Defending doctors from manslaughter investigations

The MDU describes how its criminal law experts support doctors facing police investigations.

MDU solicitors Ian Barker (left) and Nicholas Tennant
MDU solicitors Ian Barker (left) and Nicholas Tennant

The manslaughter conviction of Dr Hadiza Bawa-Garba was a shocking reminder that doctors face more than a complaint or claim if they make a clinical error. They can also find themselves facing a police investigation which might lead to a criminal conviction and even prison.

Ian Barker, an MDU senior solicitor, has first-hand knowledge of the trauma experienced by doctors who are facing a manslaughter allegation. As the MDU’s most experienced criminal solicitor he has been involved in more than 100 cases in his career.

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Ian is part of the MDU’s team of criminal solicitors which includes Sara Mason, Nicholas Tennant and Emma Lort. Together they have more than 65 years of experience in complex medical cases and can call on the resources of the MDU to mount the most effective defence. 

'I still remember the first manslaughter case I had that went to trial,' says Ian. 'The situation was similar to that which many doctors find themselves in these days - treating patients under pressure and in circumstances that are less than ideal.'

Preparing for a police interview

Even if the doctor does not end up in the dock, a police investigation can be a harrowing experience and underlines the importance of having effective advice, representation and support from the outset.

The MDU’s criminal solicitors prepare the doctor for the ordeal of a police interview under caution so they know what to expect. Sara Mason explains: 'Going to police station is very intimidating so expert legal representation is essential.' 

Ian continues: 'Interview rooms tend to be within custody area with cells nearby. Sometimes the police will conduct the interview away from custody suite but this is not always possible. It takes plenty of experience to be good at police interviews and you can badly damage your case if you get it wrong.'

Following a police interview, it can take months before a doctor knows whether or not they will be charged. Ian had one case where the doctor was left in limbo for three years before a decision was made. The MDU’s role includes supporting the member during this difficult period while building a robust defence case if the CPS decides to prosecute.

'In the run-up to a trial, we will devote a significant amount of time to preparing the legal case - instructing experts and barristers - but pastoral care is equally important,' Ian explains. 'This experience is very draining for doctors and they need someone to guide them through it. I encourage them not to try and tough it out but to talk to their family, friends or a GP. My mobile number is available so they can contact me day or night.'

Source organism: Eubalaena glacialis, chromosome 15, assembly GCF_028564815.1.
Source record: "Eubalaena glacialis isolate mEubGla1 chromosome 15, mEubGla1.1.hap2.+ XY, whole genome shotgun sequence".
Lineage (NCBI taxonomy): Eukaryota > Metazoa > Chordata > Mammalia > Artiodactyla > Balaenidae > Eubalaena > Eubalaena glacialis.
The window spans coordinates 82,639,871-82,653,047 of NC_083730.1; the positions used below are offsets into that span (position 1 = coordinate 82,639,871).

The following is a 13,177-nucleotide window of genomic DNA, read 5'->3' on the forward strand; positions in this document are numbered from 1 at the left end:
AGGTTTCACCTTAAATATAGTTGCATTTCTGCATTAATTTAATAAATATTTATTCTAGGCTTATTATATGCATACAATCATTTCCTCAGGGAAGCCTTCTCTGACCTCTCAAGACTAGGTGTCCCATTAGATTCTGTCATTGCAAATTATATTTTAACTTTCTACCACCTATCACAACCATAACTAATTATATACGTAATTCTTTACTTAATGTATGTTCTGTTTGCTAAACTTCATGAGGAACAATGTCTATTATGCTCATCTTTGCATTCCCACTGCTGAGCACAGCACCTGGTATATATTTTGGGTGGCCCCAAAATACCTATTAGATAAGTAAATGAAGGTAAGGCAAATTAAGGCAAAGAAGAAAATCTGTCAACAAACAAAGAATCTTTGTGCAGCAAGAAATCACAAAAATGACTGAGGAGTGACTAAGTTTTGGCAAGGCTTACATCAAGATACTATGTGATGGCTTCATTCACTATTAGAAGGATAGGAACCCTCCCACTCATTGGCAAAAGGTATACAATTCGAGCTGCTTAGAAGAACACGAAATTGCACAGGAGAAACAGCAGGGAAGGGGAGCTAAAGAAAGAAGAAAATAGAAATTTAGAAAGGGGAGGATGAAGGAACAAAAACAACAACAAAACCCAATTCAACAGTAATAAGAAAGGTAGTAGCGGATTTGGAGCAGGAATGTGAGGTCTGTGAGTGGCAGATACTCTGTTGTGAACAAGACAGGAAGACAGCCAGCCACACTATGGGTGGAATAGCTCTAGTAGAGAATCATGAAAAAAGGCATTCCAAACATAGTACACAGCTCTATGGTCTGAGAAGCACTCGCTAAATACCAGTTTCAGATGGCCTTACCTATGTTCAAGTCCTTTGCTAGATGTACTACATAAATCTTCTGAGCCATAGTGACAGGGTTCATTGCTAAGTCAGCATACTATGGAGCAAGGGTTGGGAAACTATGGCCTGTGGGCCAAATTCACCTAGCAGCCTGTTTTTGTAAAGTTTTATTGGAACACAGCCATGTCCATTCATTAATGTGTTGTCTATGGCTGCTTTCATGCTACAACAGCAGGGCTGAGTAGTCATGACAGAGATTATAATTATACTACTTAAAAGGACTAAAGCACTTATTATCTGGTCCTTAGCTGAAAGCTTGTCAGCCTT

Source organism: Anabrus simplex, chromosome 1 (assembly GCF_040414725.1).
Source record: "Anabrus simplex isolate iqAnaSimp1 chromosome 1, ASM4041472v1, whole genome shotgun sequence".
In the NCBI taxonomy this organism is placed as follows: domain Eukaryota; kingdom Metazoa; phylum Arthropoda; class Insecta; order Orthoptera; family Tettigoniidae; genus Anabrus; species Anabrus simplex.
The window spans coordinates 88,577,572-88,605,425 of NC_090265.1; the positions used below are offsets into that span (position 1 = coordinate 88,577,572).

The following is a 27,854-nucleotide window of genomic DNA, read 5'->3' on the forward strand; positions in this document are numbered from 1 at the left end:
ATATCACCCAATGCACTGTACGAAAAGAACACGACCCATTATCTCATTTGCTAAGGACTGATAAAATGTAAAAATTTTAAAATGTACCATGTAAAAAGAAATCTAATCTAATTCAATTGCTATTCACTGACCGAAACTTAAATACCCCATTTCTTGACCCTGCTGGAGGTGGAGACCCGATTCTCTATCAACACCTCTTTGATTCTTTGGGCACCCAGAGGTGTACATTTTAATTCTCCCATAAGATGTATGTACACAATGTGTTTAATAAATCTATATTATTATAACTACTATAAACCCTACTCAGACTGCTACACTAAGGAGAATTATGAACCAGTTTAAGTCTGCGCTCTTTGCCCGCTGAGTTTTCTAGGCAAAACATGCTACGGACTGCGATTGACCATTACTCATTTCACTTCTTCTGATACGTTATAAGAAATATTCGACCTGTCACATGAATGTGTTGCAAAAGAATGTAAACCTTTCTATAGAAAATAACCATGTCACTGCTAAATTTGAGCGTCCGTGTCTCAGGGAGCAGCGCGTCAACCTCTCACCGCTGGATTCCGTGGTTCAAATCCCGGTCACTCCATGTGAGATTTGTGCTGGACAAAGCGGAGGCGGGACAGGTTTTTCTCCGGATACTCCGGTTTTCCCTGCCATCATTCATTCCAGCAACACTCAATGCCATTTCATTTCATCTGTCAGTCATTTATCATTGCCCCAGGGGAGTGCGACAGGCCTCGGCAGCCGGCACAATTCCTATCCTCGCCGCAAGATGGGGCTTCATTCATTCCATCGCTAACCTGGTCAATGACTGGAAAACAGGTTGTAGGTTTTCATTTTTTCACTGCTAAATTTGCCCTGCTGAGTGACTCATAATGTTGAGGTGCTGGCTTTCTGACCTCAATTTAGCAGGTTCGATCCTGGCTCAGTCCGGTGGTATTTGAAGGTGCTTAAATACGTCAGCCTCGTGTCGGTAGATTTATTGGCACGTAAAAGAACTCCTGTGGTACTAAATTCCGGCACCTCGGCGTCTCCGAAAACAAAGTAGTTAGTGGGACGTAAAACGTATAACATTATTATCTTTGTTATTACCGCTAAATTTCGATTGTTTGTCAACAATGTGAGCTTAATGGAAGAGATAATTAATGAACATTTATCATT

Over-investigation

The MDU has a strong track record in achieving a successful outcome for members in criminal cases: only about one-in-four manslaughter prosecutions involving the MDU’s in-house team results in a conviction.

But even if MDU doctors benefit from specialist and tenacious representation, it is troubling that the number of manslaughter investigations and prosecutions against doctors is having such a demoralising effect on the profession.

As of 2015, it was understood that 95% of gross negligence manslaughter (GNM) cases relating to healthcare professionals that are investigated by the police do not result in prosecution. Of those that do, the conviction rate is only around a third of cases. By contrast, the CPS national success rate in GNM cases overall runs at just under 80%.

'The figures suggest a significant level of over-investigation of medical manslaughter cases,' says Nicholas Tennant, another member of the team. 'This benefits no-one. It is distressing for both doctors and families of the deceased and of course it is also a drain on police resources.'

Government review

Ian welcomes the government’s rapid review into the application of GNM in healthcare which he hopes will lead to a reduction in the number of police investigations and speed up the process.

He recently gave evidence to the Williams’ review and among the measures he would most like to see introduced is greater support for coroners who are currently responsible for passing most cases to the police for investigation. Clearer guidance about law and a more robust referral process, involving the Chief Coroner would help to achieve greater consistency and clarity. 

'The public interest lies in identifying and prosecuting only those cases that are the medical equivalent of deliberately driving down the motorway on the wrong side,' Ian explains.

'However, in most cases, criminal investigations and prosecutions do not contribute much to the cause of patient safety because they are more about fixing the blame on an individual rather than fixing the problem. The best way to achieve a safer environment for patients lies in promoting a culture of fairness, transparency and learning from mistakes.'

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